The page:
Burying students

Never, was I ever, prepared by anyone, principal preparation courses or mentors, to attend funerals of current or former students. Yet, many school leaders have done this. I’ve written about attending funerals before, but this entry will focus entirely on student funerals.

I’ve been lucky. I’ve only had to attend 2 student funerals. Several of my colleagues have had to attend more than that. Even more interesting, both funerals were of former students who had concluded their time in schools.

The first one, I’ll never forget, was in November of 2009. The former student had never finished school, and I knew him very well during the time he was in school, as he inevitably ended up in my office very regularly for not attending school. I worked closely with his parents, who worked tirelessly to get their adopted son what he needed. Unfortunately, all the help in the world never sunk in, and he passed of an overdose.

The second one was different. He was what many of us refer to as a “squirrel” his freshman year of high school – made his share of poor choices always getting in the mix of this or that…. but sweet enough to apologize for his misdoings and take his consequences like a young man. He cared deeply for many people and many things, and he graduated from high school last only to be taken in a tragic motorcycle accident. The love and support of his family, his friends and his alma mater honored his life.

At this funeral, a parent of another former student who was attending said to me, “I was sad to hear when you left the school. We always knew our boys were safe with you.” That was always my goal as a principal, was to maintain a safe environment for all students. I’m glad that the outside perception matched the purpose of my actions.

It’s sad that I can’t always keep them safe, and I still think about the student of mine who passed in 2009, who was never able to find his place of safety on earth. As a school leader, these memories are etched in the mind forever.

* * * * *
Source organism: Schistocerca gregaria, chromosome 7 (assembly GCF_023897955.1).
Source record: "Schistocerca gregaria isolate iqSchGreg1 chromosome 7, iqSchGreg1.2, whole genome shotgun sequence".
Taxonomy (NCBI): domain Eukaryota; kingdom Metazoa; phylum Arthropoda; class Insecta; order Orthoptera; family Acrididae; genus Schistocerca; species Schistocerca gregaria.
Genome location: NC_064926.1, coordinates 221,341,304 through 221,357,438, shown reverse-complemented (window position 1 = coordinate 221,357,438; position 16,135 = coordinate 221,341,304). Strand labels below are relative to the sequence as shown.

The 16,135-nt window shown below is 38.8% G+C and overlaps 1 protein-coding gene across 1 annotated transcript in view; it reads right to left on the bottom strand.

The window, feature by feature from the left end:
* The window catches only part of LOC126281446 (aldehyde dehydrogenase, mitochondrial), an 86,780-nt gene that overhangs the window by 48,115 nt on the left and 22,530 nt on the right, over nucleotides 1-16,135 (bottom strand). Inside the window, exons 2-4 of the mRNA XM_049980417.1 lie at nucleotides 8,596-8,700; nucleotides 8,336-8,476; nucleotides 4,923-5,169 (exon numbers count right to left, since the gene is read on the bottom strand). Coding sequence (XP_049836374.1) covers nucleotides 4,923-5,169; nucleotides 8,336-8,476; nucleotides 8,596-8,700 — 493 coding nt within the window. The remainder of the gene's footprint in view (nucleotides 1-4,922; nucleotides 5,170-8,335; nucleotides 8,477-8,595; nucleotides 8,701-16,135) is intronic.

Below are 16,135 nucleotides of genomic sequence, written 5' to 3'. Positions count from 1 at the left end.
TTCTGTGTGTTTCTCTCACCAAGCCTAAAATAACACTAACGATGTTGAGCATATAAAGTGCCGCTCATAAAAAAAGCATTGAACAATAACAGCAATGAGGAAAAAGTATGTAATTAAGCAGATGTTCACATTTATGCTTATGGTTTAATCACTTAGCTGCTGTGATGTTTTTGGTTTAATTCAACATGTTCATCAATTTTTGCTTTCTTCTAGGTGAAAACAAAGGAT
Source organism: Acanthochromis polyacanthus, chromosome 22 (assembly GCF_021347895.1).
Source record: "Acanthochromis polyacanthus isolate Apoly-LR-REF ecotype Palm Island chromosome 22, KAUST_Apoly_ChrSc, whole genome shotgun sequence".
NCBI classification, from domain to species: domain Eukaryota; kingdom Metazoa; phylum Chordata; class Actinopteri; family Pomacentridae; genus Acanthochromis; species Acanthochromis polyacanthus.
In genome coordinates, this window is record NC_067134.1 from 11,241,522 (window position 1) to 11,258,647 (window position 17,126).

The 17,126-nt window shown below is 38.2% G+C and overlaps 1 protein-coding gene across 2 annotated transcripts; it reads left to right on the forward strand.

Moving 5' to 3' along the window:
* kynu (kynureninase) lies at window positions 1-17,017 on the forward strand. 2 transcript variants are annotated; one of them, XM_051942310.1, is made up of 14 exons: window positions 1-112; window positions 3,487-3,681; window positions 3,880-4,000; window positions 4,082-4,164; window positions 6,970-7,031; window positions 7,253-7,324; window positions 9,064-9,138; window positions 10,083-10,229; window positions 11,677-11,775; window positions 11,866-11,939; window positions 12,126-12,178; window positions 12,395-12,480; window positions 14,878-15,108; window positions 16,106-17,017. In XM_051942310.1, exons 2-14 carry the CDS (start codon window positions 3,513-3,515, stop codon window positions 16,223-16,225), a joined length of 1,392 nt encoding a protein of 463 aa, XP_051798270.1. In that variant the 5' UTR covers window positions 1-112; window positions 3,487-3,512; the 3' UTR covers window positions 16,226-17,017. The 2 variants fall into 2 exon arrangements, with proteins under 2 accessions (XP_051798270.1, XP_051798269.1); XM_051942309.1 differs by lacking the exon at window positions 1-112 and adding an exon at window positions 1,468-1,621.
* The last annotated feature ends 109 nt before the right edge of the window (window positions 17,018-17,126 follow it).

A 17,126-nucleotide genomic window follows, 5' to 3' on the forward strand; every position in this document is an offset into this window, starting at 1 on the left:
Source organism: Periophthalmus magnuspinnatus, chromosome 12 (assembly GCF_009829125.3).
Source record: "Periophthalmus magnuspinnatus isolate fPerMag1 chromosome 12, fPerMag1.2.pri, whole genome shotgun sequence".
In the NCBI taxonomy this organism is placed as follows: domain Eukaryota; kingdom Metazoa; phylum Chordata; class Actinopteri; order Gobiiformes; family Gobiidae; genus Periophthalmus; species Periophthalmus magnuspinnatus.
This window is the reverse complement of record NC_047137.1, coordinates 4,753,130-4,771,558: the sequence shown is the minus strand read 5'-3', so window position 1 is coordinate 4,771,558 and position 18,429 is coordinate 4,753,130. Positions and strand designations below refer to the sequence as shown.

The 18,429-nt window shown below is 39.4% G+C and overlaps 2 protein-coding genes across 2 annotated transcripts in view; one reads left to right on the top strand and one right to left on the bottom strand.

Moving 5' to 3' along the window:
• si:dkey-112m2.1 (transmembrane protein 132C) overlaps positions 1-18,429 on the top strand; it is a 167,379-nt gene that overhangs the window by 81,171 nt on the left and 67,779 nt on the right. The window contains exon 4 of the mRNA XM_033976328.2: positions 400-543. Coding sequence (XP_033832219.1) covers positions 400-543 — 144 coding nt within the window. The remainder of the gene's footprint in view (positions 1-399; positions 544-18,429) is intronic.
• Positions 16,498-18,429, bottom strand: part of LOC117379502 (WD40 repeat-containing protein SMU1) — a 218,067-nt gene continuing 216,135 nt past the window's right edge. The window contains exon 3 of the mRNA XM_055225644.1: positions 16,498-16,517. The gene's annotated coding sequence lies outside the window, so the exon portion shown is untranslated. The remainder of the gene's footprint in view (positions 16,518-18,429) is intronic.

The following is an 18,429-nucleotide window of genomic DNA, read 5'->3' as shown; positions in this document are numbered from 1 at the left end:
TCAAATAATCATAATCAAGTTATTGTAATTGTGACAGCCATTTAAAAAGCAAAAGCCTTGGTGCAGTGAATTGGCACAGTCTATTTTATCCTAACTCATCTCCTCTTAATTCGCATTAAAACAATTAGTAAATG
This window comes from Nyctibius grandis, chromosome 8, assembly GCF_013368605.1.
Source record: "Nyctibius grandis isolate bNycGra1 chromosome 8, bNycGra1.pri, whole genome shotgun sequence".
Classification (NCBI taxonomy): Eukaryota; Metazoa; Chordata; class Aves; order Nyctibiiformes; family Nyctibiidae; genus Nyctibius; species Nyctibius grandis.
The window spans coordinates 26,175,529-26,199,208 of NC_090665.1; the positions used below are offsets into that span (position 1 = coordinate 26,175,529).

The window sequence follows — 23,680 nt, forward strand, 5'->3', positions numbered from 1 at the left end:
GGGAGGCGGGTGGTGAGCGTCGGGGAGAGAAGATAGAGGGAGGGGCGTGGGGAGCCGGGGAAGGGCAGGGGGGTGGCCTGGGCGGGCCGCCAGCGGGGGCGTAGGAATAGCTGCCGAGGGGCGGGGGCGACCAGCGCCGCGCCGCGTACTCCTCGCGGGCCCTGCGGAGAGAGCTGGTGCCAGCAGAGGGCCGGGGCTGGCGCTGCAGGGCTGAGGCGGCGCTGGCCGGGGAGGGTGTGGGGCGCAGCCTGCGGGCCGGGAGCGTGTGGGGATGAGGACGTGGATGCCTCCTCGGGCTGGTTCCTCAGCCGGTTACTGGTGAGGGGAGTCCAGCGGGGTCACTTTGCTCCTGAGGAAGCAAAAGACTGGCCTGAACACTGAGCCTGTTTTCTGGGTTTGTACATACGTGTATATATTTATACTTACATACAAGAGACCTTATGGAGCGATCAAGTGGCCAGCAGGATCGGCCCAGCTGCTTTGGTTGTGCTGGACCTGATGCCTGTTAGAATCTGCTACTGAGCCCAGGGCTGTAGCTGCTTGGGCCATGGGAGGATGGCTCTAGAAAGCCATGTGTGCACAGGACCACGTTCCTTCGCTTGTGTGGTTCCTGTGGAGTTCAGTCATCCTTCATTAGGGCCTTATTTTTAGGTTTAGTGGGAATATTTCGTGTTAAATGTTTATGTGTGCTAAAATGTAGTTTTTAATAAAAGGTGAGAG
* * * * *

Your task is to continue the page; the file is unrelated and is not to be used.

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4 Comments

Filed under Experiences I Wasn't Prepared for as a School Leader

4 responses to “Burying students

  1. Jason the Saj

    *condolences*

    I remember one or two students passing while I was in school. I wasn’t close to them. Did lose a friend from my time in the U.S. Coast Guard Academy.

    It’s rather surprising that there is not more grief training. I also lost a teacher in 5th grade. They told us she was sick, but not how sick. I wrote “get well” and jokingly added “don’t die on us” a several weeks later we were informed she died.

    For a long time I bore guilt over that. Until talking to a friend who pointed out that I was only a child, hasn’t meant any I’ll will, had no idea that it was serious. And pointed out that any loved ones reading my words would merely take them as concern. And that finally freed me of the guilt.

    Grief isn’t easy. I still see it pip up with my kids in regards to the death of our cats. Hopefully, education will realize the necessity of equipping teachers with the tools and training to help accommodate their students during such tragedies.

  2. Monica Reinsfelder

    What a beautiful article Dr. Wright. In the brief time we worked together I felt the same safe environment as the students. You truly cared and did your best to help some of our young adults try to find their place. So sorry for the loss of both students and my heart is with you all.

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